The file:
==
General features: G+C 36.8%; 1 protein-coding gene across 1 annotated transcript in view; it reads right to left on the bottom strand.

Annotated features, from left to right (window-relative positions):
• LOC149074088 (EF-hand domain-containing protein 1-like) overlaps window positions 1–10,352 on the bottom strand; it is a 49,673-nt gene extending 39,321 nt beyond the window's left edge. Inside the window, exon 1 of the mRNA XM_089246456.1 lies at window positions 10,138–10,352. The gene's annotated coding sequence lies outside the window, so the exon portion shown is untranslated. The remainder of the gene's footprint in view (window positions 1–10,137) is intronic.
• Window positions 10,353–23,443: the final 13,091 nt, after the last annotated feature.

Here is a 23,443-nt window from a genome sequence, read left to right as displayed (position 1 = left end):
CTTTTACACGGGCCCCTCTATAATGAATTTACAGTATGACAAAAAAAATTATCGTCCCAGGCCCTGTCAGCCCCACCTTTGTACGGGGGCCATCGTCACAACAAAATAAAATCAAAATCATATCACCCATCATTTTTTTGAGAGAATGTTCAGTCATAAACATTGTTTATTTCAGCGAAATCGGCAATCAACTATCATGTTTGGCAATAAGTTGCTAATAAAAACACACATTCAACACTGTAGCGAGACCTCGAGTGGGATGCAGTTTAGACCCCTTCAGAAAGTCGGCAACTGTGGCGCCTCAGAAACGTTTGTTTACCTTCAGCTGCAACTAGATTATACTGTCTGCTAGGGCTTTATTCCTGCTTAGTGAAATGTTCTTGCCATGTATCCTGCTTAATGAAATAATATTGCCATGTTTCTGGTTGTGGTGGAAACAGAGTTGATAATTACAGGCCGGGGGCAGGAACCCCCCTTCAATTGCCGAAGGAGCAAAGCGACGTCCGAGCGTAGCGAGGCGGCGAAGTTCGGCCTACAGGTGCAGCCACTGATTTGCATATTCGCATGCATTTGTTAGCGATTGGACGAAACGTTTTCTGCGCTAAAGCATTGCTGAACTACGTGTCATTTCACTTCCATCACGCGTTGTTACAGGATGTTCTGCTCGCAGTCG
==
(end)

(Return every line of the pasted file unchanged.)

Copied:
General features: G+C 36.8%; 1 protein-coding gene across 1 annotated transcript in view; it reads right to left on the bottom strand.

Annotated features, from left to right (window-relative positions):
• LOC149074088 (EF-hand domain-containing protein 1-like) overlaps window positions 1–10,352 on the bottom strand; it is a 49,673-nt gene extending 39,321 nt beyond the window's left edge. Inside the window, exon 1 of the mRNA XM_089246456.1 lies at window positions 10,138–10,352. The gene's annotated coding sequence lies outside the window, so the exon portion shown is untranslated. The remainder of the gene's footprint in view (window positions 1–10,137) is intronic.
• Window positions 10,353–23,443: the final 13,091 nt, after the last annotated feature.

Here is a 23,443-nt window from a genome sequence, read left to right as displayed (position 1 = left end):
CTTTTACACGGGCCCCTCTATAATGAATTTACAGTATGACAAAAAAAATTATCGTCCCAGGCCCTGTCAGCCCCACCTTTGTACGGGGGCCATCGTCACAACAAAATAAAATCAAAATCATATCACCCATCATTTTTTTGAGAGAATGTTCAGTCATAAACATTGTTTATTTCAGCGAAATCGGCAATCAACTATCATGTTTGGCAATAAGTTGCTAATAAAAACACACATTCAACACTGTAGCGAGACCTCGAGTGGGATGCAGTTTAGACCCCTTCAGAAAGTCGGCAACTGTGGCGCCTCAGAAACGTTTGTTTACCTTCAGCTGCAACTAGATTATACTGTCTGCTAGGGCTTTATTCCTGCTTAGTGAAATGTTCTTGCCATGTATCCTGCTTAATGAAATAATATTGCCATGTTTCTGGTTGTGGTGGAAACAGAGTTGATAATTACAGGCCGGGGGCAGGAACCCCCCTTCAATTGCCGAAGGAGCAAAGCGACGTCCGAGCGTAGCGAGGCGGCGAAGTTCGGCCTACAGGTGCAGCCACTGATTTGCATATTCGCATGCATTTGTTAGCGATTGGACGAAACGTTTTCTGCGCTAAAGCATTGCTGAACTACGTGTCATTTCACTTCCATCACGCGTTGTTACAGGATGTTCTGCTCGCAGTCG